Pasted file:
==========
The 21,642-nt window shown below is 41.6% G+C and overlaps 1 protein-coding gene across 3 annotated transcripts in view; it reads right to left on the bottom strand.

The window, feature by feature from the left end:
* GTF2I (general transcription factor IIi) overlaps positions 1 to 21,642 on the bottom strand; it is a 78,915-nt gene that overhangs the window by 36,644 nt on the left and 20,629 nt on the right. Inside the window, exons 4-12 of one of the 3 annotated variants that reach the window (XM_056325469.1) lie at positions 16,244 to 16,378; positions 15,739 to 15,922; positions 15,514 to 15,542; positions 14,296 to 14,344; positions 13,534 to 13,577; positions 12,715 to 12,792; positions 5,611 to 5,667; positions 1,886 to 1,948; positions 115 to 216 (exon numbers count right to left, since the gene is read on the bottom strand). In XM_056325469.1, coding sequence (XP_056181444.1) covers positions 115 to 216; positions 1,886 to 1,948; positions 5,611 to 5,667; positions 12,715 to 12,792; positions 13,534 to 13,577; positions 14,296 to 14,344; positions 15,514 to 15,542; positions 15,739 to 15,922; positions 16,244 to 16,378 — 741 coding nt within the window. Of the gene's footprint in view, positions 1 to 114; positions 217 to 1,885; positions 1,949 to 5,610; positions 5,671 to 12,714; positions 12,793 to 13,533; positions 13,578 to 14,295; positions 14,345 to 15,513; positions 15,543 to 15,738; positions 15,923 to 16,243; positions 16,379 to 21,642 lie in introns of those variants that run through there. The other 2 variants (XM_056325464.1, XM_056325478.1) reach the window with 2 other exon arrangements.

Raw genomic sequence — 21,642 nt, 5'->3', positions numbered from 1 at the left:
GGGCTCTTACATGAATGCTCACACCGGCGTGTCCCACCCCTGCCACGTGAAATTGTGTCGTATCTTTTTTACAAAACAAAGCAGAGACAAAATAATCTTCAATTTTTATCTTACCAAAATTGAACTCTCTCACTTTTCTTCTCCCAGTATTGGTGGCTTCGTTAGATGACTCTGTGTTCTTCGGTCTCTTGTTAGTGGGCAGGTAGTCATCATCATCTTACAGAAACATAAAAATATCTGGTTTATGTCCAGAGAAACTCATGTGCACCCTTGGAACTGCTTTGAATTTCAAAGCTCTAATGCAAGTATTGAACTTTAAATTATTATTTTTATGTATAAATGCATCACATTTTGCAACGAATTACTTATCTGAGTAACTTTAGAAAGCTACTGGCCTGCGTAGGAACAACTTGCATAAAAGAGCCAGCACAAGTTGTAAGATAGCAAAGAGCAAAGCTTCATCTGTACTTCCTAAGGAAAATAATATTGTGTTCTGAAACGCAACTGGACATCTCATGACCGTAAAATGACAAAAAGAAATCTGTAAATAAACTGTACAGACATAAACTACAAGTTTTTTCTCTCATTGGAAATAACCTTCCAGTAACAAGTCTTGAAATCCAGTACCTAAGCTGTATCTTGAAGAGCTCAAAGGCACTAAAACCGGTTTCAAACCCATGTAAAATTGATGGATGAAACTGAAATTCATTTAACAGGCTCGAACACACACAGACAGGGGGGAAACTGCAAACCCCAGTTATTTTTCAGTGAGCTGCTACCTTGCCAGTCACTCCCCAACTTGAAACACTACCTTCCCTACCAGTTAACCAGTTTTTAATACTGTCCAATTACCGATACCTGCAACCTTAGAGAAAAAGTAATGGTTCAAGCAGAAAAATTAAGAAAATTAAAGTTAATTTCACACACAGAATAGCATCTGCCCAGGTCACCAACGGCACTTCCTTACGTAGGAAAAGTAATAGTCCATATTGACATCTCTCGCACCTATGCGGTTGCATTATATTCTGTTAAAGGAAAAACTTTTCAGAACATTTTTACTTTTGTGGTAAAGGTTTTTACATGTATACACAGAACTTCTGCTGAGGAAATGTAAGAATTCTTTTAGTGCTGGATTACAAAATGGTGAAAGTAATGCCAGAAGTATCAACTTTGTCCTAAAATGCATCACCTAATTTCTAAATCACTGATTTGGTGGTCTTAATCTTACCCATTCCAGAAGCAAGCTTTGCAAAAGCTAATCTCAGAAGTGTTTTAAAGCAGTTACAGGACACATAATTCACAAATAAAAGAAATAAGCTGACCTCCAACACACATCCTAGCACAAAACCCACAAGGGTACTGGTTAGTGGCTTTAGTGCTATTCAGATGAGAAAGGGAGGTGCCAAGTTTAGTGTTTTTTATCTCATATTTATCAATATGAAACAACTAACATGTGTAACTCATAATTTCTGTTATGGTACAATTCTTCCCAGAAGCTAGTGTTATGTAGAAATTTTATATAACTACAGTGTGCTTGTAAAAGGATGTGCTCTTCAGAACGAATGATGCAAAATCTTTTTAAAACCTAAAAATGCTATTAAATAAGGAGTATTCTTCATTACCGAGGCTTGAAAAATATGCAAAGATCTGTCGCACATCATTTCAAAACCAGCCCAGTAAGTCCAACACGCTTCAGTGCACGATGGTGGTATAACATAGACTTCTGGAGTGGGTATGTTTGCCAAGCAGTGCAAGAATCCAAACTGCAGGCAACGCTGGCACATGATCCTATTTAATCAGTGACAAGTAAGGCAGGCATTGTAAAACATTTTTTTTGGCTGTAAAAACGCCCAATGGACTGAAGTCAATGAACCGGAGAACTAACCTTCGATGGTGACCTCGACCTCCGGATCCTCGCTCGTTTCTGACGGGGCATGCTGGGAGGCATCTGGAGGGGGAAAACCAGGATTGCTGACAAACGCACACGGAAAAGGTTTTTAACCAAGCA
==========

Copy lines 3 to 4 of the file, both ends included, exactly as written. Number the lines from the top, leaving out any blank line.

* GTF2I (general transcription factor IIi) overlaps positions 1 to 21,642 on the bottom strand; it is a 78,915-nt gene that overhangs the window by 36,644 nt on the left and 20,629 nt on the right. Inside the window, exons 4-12 of one of the 3 annotated variants that reach the window (XM_056325469.1) lie at positions 16,244 to 16,378; positions 15,739 to 15,922; positions 15,514 to 15,542; positions 14,296 to 14,344; positions 13,534 to 13,577; positions 12,715 to 12,792; positions 5,611 to 5,667; positions 1,886 to 1,948; positions 115 to 216 (exon numbers count right to left, since the gene is read on the bottom strand). In XM_056325469.1, coding sequence (XP_056181444.1) covers positions 115 to 216; positions 1,886 to 1,948; positions 5,611 to 5,667; positions 12,715 to 12,792; positions 13,534 to 13,577; positions 14,296 to 14,344; positions 15,514 to 15,542; positions 15,739 to 15,922; positions 16,244 to 16,378 — 741 coding nt within the window. Of the gene's footprint in view, positions 1 to 114; positions 217 to 1,885; positions 1,949 to 5,610; positions 5,671 to 12,714; positions 12,793 to 13,533; positions 13,578 to 14,295; positions 14,345 to 15,513; positions 15,543 to 15,738; positions 15,923 to 16,243; positions 16,379 to 21,642 lie in introns of those variants that run through there. The other 2 variants (XM_056325464.1, XM_056325478.1) reach the window with 2 other exon arrangements.

Raw genomic sequence — 21,642 nt, 5'->3', positions numbered from 1 at the left: